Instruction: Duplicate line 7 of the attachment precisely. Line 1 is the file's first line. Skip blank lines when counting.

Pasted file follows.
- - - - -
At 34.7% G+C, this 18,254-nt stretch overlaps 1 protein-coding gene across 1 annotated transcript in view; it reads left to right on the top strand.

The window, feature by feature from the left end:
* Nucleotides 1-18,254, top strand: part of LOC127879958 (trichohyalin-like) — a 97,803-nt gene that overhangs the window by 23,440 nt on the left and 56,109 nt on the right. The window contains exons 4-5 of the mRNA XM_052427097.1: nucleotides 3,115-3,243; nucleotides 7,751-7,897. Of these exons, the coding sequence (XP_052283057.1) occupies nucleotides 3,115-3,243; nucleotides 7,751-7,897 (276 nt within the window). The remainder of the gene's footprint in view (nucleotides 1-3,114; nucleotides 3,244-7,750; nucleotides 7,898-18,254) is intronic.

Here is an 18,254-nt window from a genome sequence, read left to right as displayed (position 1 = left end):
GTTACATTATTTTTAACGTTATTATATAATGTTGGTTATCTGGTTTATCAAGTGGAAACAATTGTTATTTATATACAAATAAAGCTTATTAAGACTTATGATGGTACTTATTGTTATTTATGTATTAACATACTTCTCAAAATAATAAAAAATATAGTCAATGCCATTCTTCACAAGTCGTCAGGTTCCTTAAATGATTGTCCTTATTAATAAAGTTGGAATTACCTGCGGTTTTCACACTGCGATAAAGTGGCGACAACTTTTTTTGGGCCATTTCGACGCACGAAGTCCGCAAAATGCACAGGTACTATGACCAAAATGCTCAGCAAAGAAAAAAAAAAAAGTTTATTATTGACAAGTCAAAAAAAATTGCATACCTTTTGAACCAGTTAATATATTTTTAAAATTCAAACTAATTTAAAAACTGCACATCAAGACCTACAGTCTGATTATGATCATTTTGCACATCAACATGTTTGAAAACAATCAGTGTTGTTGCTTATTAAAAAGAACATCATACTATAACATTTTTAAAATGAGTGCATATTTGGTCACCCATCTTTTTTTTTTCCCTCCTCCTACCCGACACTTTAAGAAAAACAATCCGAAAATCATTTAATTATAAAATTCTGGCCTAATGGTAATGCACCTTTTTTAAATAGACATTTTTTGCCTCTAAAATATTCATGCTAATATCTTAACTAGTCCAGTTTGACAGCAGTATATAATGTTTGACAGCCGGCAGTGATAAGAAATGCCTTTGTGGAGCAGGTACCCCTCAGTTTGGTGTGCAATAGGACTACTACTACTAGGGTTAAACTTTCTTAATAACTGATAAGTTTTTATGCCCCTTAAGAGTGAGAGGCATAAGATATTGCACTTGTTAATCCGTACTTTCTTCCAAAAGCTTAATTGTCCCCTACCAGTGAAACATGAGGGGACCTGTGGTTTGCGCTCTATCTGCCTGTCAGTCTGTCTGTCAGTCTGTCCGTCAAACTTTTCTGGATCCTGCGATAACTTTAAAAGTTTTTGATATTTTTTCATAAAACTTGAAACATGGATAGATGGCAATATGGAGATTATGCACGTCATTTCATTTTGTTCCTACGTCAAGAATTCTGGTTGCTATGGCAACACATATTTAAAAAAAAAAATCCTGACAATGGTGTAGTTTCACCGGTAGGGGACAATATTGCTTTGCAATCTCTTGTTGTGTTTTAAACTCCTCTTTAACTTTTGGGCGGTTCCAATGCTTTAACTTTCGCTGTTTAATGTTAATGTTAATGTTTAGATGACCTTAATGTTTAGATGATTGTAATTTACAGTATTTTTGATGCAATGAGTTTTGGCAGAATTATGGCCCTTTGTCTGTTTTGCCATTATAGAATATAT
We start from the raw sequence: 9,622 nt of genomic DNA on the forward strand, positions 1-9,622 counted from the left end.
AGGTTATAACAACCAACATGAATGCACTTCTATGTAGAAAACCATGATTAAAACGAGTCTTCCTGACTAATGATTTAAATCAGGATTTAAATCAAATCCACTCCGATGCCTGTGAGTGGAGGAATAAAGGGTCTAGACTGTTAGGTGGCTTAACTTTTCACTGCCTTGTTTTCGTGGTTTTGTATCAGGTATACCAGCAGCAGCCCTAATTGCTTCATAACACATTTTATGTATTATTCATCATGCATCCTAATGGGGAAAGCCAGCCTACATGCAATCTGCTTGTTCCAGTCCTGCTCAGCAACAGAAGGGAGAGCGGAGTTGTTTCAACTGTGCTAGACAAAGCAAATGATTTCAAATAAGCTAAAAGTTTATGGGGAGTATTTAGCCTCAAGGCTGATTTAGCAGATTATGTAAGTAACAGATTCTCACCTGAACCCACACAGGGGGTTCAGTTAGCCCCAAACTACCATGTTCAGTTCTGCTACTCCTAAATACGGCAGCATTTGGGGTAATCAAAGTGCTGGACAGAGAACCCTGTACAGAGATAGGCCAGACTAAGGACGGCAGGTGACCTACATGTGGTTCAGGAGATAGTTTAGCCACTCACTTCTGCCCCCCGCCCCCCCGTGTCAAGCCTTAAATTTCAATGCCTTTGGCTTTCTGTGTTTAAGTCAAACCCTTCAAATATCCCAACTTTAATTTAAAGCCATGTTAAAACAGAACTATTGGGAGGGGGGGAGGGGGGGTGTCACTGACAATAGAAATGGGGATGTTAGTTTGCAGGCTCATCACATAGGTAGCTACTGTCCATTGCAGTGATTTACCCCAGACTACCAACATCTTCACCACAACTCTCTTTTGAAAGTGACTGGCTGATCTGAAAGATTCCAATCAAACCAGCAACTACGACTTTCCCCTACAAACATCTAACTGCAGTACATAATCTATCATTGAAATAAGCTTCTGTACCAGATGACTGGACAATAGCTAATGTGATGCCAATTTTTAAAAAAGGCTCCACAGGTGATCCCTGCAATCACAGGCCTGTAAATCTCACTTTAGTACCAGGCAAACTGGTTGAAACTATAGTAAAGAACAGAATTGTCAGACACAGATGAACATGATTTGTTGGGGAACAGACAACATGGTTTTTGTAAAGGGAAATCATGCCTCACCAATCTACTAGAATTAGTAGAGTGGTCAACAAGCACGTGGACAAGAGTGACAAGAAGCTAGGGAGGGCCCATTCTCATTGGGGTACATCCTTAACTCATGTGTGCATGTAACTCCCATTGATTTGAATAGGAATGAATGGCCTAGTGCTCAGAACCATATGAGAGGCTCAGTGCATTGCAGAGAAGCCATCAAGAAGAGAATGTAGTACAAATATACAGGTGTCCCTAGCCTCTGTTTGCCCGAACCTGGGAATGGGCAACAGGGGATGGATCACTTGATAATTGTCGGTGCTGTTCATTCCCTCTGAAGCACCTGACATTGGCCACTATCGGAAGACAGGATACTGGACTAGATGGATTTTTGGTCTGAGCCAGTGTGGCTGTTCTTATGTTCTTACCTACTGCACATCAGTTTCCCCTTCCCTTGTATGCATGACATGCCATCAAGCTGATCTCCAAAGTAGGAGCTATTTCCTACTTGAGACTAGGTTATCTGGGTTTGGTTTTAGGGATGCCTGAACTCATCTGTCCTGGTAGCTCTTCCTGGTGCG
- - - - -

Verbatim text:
AGGTTATAACAACCAACATGAATGCACTTCTATGTAGAAAACCATGATTAAAACGAGTCTTCCTGACTAATGATTTAAATCAGGATTTAAATCAAATCCACTCCGATGCCTGTGAGTGGAGGAATAAAGGGTCTAGACTGTTAGGTGGCTTAACTTTTCACTGCCTTGTTTTCGTGGTTTTGTATCAGGTATACCAGCAGCAGCCCTAATTGCTTCATAACACATTTTATGTATTATTCATCATGCATCCTAATGGGGAAAGCCAGCCTACATGCAATCTGCTTGTTCCAGTCCTGCTCAGCAACAGAAGGGAGAGCGGAGTTGTTTCAACTGTGCTAGACAAAGCAAATGATTTCAAATAAGCTAAAAGTTTATGGGGAGTATTTAGCCTCAAGGCTGATTTAGCAGATTATGTAAGTAACAGATTCTCACCTGAACCCACACAGGGGGTTCAGTTAGCCCCAAACTACCATGTTCAGTTCTGCTACTCCTAAATACGGCAGCATTTGGGGTAATCAAAGTGCTGGACAGAGAACCCTGTACAGAGATAGGCCAGACTAAGGACGGCAGGTGACCTACATGTGGTTCAGGAGATAGTTTAGCCACTCACTTCTGCCCCCCGCCCCCCCGTGTCAAGCCTTAAATTTCAATGCCTTTGGCTTTCTGTGTTTAAGTCAAACCCTTCAAATATCCCAACTTTAATTTAAAGCCATGTTAAAACAGAACTATTGGGAGGGGGGGAGGGGGGGTGTCACTGACAATAGAAATGGGGATGTTAGTTTGCAGGCTCATCACATAGGTAGCTACTGTCCATTGCAGTGATTTACCCCAGACTACCAACATCTTCACCACAACTCTCTTTTGAAAGTGACTGGCTGATCTGAAAGATTCCAATCAAACCAGCAACTACGACTTTCCCCTACAAACATCTAACTGCAGTACATAATCTATCATTGAAATAAGCTTCTGTACCAGATGACTGGACAATAGCTAATGTGATGCCAATTTTTAAAAAAGGCTCCACAGGTGATCCCTGCAATCACAGGCCTGTAAATCTCACTTTAGTACCAGGCAAACTGGTTGAAACTATAGTAAAGAACAGAATTGTCAGACACAGATGAACATGATTTGTTGGGGAACAGACAACATGGTTTTTGTAAAGGGAAATCATGCCTCACCAATCTACTAGAATTAGTAGAGTGGTCAACAAGCACGTGGACAAGAGTGACAAGAAGCTAGGGAGGGCCCATTCTCATTGGGGTACATCCTTAACTCATGTGTGCATGTAACTCCCATTGATTTGAATAGGAATGAATGGCCTAGTGCTCAGAACCATATGAGAGGCTCAGTGCATTGCAGAGAAGCCATCAAGAAGAGAATGTAGTACAAATATACAGGTGTCCCTAGCCTCTGTTTGCCCGAACCTGGGAATGGGCAACAGGGGATGGATCACTTGATAATTGTCGGTGCTGTTCATTCCCTCTGAAGCACCTGACATTGGCCACTATCGGAAGACAGGATACTGGACTAGATGGATTTTTGGTCTGAGCCAGTGTGGCTGTTCTTATGTTCTTACCTACTGCACATCAGTTTCCCCTTCCCTTGTATGCATGACATGCCATCAAGCTGATCTCCAAAGTAGGAGCTATTTCCTACTTGAGACTAGGTTATCTGGGTTTGGTTTTAGGGATGCCTGAACTCATCTGTCCTGGTAGCTCTTCCTGGTGCG